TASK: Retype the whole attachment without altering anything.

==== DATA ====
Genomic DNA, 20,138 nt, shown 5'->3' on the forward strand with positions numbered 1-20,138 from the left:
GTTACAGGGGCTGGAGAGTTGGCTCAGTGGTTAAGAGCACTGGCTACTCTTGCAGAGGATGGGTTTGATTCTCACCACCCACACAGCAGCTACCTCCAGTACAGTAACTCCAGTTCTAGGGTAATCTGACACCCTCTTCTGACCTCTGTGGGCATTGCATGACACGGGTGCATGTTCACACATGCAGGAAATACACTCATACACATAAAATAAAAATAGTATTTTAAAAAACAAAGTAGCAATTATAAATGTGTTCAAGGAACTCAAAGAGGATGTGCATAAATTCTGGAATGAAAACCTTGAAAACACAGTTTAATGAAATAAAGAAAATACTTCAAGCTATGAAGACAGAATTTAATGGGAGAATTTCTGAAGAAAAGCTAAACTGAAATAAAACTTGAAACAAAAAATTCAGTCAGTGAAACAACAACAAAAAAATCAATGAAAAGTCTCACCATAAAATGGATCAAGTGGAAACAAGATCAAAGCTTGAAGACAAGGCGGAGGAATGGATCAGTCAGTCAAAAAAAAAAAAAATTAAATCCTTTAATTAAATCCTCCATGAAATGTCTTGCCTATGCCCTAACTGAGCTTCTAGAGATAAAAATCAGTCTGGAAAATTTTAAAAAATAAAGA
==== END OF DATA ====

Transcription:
Genomic DNA, 20,138 nt, shown 5'->3' on the forward strand with positions numbered 1-20,138 from the left:
GTTACAGGGGCTGGAGAGTTGGCTCAGTGGTTAAGAGCACTGGCTACTCTTGCAGAGGATGGGTTTGATTCTCACCACCCACACAGCAGCTACCTCCAGTACAGTAACTCCAGTTCTAGGGTAATCTGACACCCTCTTCTGACCTCTGTGGGCATTGCATGACACGGGTGCATGTTCACACATGCAGGAAATACACTCATACACATAAAATAAAAATAGTATTTTAAAAAACAAAGTAGCAATTATAAATGTGTTCAAGGAACTCAAAGAGGATGTGCATAAATTCTGGAATGAAAACCTTGAAAACACAGTTTAATGAAATAAAGAAAATACTTCAAGCTATGAAGACAGAATTTAATGGGAGAATTTCTGAAGAAAAGCTAAACTGAAATAAAACTTGAAACAAAAAATTCAGTCAGTGAAACAACAACAAAAAAATCAATGAAAAGTCTCACCATAAAATGGATCAAGTGGAAACAAGATCAAAGCTTGAAGACAAGGCGGAGGAATGGATCAGTCAGTCAAAAAAAAAAAAAATTAAATCCTTTAATTAAATCCTCCATGAAATGTCTTGCCTATGCCCTAACTGAGCTTCTAGAGATAAAAATCAGTCTGGAAAATTTTAAAAAATAAAGA